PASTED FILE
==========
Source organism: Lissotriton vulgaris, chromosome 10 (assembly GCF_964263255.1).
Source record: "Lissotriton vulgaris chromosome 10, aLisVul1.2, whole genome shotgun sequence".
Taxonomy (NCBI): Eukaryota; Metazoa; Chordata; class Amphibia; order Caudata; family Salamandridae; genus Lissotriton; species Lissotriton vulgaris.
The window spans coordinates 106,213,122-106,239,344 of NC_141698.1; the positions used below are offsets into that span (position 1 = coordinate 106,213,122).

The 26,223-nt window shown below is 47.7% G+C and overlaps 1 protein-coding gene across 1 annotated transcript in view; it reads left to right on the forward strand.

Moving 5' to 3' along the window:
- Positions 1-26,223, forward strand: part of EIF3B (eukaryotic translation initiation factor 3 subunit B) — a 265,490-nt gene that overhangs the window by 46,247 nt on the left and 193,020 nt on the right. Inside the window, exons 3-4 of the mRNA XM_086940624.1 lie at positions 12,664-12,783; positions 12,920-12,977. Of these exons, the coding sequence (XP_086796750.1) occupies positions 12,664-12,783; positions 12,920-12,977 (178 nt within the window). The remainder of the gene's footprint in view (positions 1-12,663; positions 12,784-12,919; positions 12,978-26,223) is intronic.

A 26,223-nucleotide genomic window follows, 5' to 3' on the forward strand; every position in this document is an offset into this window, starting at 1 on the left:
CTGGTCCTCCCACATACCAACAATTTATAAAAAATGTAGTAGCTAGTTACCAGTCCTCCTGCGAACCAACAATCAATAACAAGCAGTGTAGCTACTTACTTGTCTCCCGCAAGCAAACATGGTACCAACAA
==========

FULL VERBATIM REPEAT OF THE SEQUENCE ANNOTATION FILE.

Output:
Source organism: Lissotriton vulgaris, chromosome 10 (assembly GCF_964263255.1).
Source record: "Lissotriton vulgaris chromosome 10, aLisVul1.2, whole genome shotgun sequence".
Taxonomy (NCBI): Eukaryota; Metazoa; Chordata; class Amphibia; order Caudata; family Salamandridae; genus Lissotriton; species Lissotriton vulgaris.
The window spans coordinates 106,213,122-106,239,344 of NC_141698.1; the positions used below are offsets into that span (position 1 = coordinate 106,213,122).

The 26,223-nt window shown below is 47.7% G+C and overlaps 1 protein-coding gene across 1 annotated transcript in view; it reads left to right on the forward strand.

Moving 5' to 3' along the window:
- Positions 1-26,223, forward strand: part of EIF3B (eukaryotic translation initiation factor 3 subunit B) — a 265,490-nt gene that overhangs the window by 46,247 nt on the left and 193,020 nt on the right. Inside the window, exons 3-4 of the mRNA XM_086940624.1 lie at positions 12,664-12,783; positions 12,920-12,977. Of these exons, the coding sequence (XP_086796750.1) occupies positions 12,664-12,783; positions 12,920-12,977 (178 nt within the window). The remainder of the gene's footprint in view (positions 1-12,663; positions 12,784-12,919; positions 12,978-26,223) is intronic.

A 26,223-nucleotide genomic window follows, 5' to 3' on the forward strand; every position in this document is an offset into this window, starting at 1 on the left:
CTGGTCCTCCCACATACCAACAATTTATAAAAAATGTAGTAGCTAGTTACCAGTCCTCCTGCGAACCAACAATCAATAACAAGCAGTGTAGCTACTTACTTGTCTCCCGCAAGCAAACATGGTACCAACAA